Mysteries of Sun’s Corona Unraveled by Eclipse Data

  • AUTHOR: dua
  • POSTED ON: June 22, 2020

The University of
Hawaii Institute for Astronomy (IfA) has conducted thorough research on the
solar corona – the outermost atmospheric layer of the sun that expands into
interplanetary space. The basic properties of the solar corona are directly
visible due to the Sun’s complex magnetic field that is not only produced in
the solar interior but also extends widely throughout the solar system.

A student investigated
the shape of the coronal magnetic field with a higher spatial resolution by using
the observations of the entire solar eclipse. The area covered was larger than
ever and the results were outstanding. The results were published on June 3rd
in the Astrophysical Journal.

You can view the corona
quite distinctly during a total solar eclipse – when the moon blocks the
sunlight entirely by coming in between the Earth and Sun. Distinguished
technical advancements in recent years have transformed the majority of
analysis into space-based observations. This involves the wavelength of light
that isn’t accessible from the ground. Although you can get a picture throughout the
year, at any point and time, there are certain aspects of the studies that can
only be investigated during a total solar eclipse.

Source: Forbes 

The graduate student
was supervised by UK Manoa Astronomy Professor Shadia Habbal – also a coronal
research expert for over 20 years. These observations have made massive
breakthroughs and unraveled some of the secrets of the physical process that
not only define the corona but also the universe itself.

corona has been observed with total solar eclipses for well over a century, but
never before had eclipse images been used to quantify its magnetic field
structure. I knew it would be possible to extract a lot more information by
applying modern image processing techniques to solar eclipse data.”

– Said Boe, the graduate student/researcher.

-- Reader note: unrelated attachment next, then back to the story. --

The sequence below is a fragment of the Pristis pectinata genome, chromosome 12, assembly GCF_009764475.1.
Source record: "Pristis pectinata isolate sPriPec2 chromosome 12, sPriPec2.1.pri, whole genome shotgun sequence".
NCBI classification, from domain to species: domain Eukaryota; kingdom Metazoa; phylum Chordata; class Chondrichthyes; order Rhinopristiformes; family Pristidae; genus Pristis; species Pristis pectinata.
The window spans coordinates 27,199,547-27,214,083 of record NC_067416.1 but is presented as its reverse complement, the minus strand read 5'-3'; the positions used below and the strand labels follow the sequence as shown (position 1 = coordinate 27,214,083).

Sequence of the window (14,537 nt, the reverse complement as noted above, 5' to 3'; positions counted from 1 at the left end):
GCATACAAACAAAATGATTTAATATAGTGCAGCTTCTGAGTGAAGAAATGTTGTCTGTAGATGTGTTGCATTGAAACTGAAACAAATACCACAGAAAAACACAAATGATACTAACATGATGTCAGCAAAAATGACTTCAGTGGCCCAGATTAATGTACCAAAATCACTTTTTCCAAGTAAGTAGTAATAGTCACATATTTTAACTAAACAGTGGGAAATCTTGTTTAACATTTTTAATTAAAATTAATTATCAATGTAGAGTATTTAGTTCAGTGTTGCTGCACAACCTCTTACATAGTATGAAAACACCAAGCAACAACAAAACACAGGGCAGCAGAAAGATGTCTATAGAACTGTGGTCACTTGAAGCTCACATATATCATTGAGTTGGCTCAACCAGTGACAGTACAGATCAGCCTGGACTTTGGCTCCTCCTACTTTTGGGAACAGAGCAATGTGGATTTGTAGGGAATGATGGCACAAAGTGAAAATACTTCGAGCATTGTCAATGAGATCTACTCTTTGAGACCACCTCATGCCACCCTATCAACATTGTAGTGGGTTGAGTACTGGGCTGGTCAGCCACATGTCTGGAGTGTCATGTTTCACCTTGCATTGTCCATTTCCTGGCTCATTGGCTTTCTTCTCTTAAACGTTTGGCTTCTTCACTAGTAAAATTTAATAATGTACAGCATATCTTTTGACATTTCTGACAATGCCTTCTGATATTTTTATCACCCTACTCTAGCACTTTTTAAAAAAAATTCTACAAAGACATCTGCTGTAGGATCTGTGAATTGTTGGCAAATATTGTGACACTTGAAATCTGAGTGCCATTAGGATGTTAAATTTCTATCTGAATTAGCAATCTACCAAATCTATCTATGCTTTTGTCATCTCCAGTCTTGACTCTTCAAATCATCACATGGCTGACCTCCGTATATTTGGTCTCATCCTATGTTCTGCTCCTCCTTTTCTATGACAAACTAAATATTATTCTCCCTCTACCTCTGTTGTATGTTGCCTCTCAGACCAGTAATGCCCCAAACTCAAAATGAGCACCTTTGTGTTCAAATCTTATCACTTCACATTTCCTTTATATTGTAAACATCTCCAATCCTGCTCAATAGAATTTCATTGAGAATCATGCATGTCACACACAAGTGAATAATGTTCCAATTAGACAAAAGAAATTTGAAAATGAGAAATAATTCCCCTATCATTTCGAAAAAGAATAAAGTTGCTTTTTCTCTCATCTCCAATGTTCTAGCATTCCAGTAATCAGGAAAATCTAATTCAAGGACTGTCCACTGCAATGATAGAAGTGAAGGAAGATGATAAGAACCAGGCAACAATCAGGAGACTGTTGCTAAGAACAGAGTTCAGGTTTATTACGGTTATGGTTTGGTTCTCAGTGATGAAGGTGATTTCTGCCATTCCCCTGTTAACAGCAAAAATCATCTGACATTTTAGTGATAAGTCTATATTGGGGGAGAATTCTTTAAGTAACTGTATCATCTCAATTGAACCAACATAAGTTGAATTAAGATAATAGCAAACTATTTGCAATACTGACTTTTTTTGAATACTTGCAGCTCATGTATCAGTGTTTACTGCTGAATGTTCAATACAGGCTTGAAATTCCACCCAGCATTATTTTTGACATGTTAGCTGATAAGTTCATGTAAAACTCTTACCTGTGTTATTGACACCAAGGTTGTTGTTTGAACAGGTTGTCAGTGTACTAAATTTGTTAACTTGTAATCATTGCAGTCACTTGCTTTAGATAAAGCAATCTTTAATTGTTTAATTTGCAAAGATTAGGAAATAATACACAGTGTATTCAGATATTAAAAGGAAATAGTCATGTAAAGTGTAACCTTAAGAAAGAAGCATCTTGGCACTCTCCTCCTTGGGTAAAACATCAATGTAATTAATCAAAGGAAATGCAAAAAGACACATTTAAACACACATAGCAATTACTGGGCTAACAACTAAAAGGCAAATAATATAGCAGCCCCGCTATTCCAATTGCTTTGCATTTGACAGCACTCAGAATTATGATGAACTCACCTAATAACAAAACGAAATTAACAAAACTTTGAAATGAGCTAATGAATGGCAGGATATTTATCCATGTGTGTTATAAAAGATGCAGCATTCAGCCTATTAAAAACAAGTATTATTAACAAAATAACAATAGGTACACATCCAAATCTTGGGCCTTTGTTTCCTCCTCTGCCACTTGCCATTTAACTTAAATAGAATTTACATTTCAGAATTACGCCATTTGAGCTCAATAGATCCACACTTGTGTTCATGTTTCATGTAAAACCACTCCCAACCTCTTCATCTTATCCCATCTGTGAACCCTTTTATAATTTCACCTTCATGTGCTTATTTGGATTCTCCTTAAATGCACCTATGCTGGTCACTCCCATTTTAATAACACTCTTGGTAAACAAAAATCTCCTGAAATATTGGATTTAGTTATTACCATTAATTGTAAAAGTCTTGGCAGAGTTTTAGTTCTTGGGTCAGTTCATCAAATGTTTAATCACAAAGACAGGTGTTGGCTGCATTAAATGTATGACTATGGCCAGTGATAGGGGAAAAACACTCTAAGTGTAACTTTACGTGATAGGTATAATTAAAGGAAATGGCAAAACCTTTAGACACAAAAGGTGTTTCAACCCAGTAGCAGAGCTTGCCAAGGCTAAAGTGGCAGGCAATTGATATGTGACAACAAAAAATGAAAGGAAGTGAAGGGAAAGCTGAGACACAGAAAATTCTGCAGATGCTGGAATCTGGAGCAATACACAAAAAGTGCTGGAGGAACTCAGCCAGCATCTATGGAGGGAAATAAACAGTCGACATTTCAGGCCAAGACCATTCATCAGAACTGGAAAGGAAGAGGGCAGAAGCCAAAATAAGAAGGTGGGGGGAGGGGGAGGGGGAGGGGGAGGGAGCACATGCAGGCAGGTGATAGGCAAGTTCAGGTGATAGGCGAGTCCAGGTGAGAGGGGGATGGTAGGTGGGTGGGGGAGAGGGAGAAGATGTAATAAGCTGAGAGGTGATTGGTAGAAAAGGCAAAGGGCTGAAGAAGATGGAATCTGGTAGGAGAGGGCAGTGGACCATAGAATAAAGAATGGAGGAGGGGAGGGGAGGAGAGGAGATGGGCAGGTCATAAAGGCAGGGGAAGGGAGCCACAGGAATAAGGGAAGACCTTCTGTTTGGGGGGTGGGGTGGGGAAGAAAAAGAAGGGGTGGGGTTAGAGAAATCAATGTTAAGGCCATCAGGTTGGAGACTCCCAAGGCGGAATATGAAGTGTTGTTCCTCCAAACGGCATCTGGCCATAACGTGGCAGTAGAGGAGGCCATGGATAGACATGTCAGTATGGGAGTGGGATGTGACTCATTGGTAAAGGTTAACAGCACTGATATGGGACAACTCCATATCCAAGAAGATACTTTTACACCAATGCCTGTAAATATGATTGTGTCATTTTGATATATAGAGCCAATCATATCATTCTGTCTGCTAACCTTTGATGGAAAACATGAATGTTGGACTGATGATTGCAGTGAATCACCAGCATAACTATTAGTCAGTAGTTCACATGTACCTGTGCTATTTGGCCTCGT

Boe used the automatic
tracing method to trace the pattern of the magnetic field lines in the corona
that were widely distributed. The data was significant as it provided an
opportunity to study the constantly evolving changes in the corona over the
two 11-year magnetic cycles of the Sun.

He discovered
fine-scale structures all over the corona. In fact, when the high-resolution
images were studied, he found that even smaller scales existed implying that
corona is even more structured and explicit that it was previously understood.
To further elaborate these changes, he calculated the magnetic field angle that
is relative to the surface of the Sun.

Furthermore, when the
solar activity is at a minimum, the corona’s field emanates right out of the Sun
closer to the equator and the poles. It usually comes out from different angles
at the mid-latitudes. However, when the activity level is maximized, the
coronal magnetic field is less organized and more radial. 

explains: “We knew there would be
changes over the solar cycle but we never expected how extended and structured
the coronal field would be. Future models will have to explain these features
in order to fully understand the coronal magnetic field.”

The conceived results give
the impression that the coronal magnetic field is radial beyond the previously
assumed 2.5 solar radii. On the contrary, the current study reveals that the
coronal field is often non-radial to at least 4 solar radii.

The results
also benefit the formation of solar winds that directly impact the Earth’s
magnetic field and produce effects on the ground like power outrages.

“These results are of particular interest for
solar wind formation. It indicates that the leading ideas for how to model the
formation of the solar wind are not complete, and so our ability to predict and
defend against space weather can be improved.”
– Boe explained.

The next solar eclipse is for South America is expected in
December 2020.

Updated June 22, 2020
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